SMB Trends – Bimbos, Twinkies, & Rising Labor Costs

Food manufacturer Hostess ($3 billion sales; 18,500 employees) recently announced plans to liquidate its assets after years of struggling with rising labor costs in an increasingly competitive market space.   Mexican food giant Grupo Bimbo ($11 billion sales; 127,000 employees) is hungry for some of the most valuable Hostess assets including Twinkie.

How did an iconic U.S. brand become prey to a flagship Mexican brand?  Perhaps the answer lies with the labor pool.   Although Grupo Bimbo is not entirely a Mexican company—having some bakeries in the United States and other countries, the overall labor cost structure of the two companies is different.  Unlike Grupo Bimbo, the Hostess compensation structure includes funding expensive pensions, generous medical benefits, and operationally inefficient work rules.  The lesson here is that rising labor costs in a global market are sure to make companies less competitive.

How do the struggles of a large company like Hostess apply to small-to-medium-sized businesses (SMBs)?   Like large companies, labor costs in SMBs are projected to rise for at least two reasons related to the Affordable [Health] Care Act.  First, the cost of employer paid health insurance is projected to rise substantially to pay for a nationwide increased population of insured (some 30 million newly insured).  Second, many employers will be required to cover more employees than they had covered before or face a free rider surcharge of up to $3,000 per employee.

Let’s assume we are owners of a $10 million revenue company with a 10 percent net profit margin.  We have just learned our health care costs are increasing by $50 thousand per annum thereby decreasing our net profit from $1 million to $950 thousand.  Our response will be based on at least four options:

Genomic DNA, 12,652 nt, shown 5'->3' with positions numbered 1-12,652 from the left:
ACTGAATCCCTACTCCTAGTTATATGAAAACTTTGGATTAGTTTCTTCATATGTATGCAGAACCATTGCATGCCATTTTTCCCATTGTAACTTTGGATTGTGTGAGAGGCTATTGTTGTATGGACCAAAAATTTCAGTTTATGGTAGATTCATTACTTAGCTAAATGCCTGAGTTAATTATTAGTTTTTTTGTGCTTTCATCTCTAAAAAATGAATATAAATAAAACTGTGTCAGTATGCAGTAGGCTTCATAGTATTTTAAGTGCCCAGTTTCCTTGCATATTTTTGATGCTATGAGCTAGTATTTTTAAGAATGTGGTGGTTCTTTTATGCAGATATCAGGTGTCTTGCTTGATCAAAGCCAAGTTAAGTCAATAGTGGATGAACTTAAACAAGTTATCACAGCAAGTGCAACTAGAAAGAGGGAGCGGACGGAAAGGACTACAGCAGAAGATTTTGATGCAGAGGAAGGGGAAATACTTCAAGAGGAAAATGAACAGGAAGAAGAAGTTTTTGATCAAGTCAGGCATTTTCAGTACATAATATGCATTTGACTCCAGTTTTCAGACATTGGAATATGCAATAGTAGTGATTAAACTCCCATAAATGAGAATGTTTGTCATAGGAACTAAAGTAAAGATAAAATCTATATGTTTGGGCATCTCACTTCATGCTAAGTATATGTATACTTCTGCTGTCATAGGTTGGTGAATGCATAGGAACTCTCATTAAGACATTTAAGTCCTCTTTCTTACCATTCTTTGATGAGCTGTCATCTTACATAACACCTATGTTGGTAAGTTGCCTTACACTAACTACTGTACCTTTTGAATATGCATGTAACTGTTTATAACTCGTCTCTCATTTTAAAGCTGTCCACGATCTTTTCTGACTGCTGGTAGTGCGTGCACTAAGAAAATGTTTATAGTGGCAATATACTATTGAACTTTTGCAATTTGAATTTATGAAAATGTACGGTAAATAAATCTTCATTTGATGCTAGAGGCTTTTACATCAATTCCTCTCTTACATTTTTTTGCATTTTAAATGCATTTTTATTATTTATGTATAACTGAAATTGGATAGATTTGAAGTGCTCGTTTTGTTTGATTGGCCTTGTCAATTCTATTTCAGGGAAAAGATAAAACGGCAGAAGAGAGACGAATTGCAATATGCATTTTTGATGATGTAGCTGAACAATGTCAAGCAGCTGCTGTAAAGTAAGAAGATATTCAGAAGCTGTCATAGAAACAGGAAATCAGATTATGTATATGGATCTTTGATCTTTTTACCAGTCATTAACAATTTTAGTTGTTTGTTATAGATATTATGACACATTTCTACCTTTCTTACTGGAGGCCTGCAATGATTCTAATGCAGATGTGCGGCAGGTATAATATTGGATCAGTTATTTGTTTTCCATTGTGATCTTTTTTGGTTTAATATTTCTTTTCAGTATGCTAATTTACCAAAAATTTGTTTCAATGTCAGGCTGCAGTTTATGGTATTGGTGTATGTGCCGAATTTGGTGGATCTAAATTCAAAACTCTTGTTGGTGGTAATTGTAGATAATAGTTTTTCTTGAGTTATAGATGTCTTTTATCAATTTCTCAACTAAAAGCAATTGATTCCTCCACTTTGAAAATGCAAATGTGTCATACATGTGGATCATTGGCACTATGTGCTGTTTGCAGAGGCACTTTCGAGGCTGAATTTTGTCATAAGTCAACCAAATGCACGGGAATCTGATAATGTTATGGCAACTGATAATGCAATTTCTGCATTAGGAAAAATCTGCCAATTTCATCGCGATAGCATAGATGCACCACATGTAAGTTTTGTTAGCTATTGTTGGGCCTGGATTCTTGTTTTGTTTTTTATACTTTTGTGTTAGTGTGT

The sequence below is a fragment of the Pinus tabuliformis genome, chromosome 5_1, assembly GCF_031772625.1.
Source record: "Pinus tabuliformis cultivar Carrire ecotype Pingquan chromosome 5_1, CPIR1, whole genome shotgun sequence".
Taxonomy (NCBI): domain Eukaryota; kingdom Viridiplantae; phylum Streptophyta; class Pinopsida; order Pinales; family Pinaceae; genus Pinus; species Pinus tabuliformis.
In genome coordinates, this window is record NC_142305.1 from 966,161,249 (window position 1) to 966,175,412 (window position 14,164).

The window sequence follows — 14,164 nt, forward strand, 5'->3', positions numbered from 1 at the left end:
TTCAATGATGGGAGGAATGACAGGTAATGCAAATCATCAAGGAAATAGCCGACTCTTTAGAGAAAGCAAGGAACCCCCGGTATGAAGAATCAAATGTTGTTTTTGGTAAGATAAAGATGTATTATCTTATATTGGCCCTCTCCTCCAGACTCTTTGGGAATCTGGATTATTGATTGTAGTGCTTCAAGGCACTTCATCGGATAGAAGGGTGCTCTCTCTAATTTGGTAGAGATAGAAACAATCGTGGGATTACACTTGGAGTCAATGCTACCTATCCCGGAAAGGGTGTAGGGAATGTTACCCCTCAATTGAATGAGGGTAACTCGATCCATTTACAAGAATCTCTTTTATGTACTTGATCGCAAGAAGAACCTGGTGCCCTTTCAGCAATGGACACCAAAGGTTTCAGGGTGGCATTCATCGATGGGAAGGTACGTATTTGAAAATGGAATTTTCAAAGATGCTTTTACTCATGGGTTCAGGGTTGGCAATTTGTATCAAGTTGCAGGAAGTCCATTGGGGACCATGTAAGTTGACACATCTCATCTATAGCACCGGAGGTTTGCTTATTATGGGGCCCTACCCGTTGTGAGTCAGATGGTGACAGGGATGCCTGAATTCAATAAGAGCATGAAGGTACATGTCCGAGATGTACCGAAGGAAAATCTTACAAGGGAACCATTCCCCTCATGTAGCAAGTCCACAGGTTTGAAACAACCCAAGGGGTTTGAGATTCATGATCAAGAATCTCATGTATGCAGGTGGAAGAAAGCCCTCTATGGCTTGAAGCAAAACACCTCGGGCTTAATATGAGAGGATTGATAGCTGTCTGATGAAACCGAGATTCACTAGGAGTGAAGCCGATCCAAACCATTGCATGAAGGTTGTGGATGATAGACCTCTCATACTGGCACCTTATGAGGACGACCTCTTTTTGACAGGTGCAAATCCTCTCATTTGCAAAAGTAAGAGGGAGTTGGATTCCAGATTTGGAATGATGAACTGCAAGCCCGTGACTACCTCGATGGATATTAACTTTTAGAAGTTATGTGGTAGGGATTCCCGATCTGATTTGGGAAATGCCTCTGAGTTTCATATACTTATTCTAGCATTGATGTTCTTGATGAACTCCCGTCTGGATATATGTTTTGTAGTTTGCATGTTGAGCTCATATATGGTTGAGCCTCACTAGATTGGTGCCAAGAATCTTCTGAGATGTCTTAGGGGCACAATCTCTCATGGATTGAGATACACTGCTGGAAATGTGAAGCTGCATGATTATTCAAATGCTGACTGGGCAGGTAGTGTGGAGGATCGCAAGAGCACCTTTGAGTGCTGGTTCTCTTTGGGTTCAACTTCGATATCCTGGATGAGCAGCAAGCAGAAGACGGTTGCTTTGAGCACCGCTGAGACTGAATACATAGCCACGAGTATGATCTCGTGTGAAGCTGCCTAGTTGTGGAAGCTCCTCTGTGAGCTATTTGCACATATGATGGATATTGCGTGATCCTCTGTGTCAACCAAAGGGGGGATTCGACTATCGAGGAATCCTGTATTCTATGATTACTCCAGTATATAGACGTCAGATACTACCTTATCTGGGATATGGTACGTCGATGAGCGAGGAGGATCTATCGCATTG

Accept Less Profit – we could choose to accept less profit.  Investments are all about risk and return.  It will be difficult for many business owners to accept less reward for the same amount of toil and sacrifice.  They will seek ways to preserve their profit.  Inflationary cost pressures will not be the only pressure on business owners.  The threat of rising personal income taxes will discourage business owners from accepting less profit inherent with an increased cost structure.

Increase Sales – to overcome a $50 thousand increase in labor costs, the company would need to increase its sales by 5 percent or $500 thousand.  Many SMBs experienced sales downturns several years ago with slight upticks in sales since, but no real recovery.  Revenue growth in many SMBs is currently stagnant.  We expect industry supply chains to raise prices, but those price increases will be passed down the supply chain and have a negligible effect on company cost structures.  Business owners who expect sales increases to pay for rising employee costs are utilizing a risky strategy.

Decrease Employee Wages & Benefits—like Hostess, there will be pressures to lower employee wages and benefits, but these efforts will have mixed results.  The best employees will go elsewhere for better compensation; the worst employees will stay.  After several years of a recessionary environment with frozen pay in the private sector and an increased consumer price index, we think lowering employee compensation will be a difficult, last option.

Leverage Outsourcing Solutions—companies will scour their financial statements for cost savings opportunities.  Eventually, the focus will turn to headcount justification.  Each position will be evaluated for its ability to add value to the business according to three criteria: [1] Are important relationships being nurtured?  [2] Is company-specific intellectual property and / or know-how being developed and preserved?  [3] Are problem-solving skills required to resolve ever-arising, unique problems?  Positions that do not meet these three criteria and instead include highly proceduralized work that includes work papers that can be readily digitized will become candidates for either outsourcing or automation.  These labor categories include human resources, information technology, finance and accounting, legal services, purchasing, and reception.  SMBs that implement these types of outsourcing options may very well realize savings that overcome the costs associated with rising labor costs.

In summary, business owners must proactively respond to the increasing labor cost environment.  As they consider the practicalities associated with increasing sales and decreasing costs, many can and should consider the wide range of outsourcing solutions available on the market.

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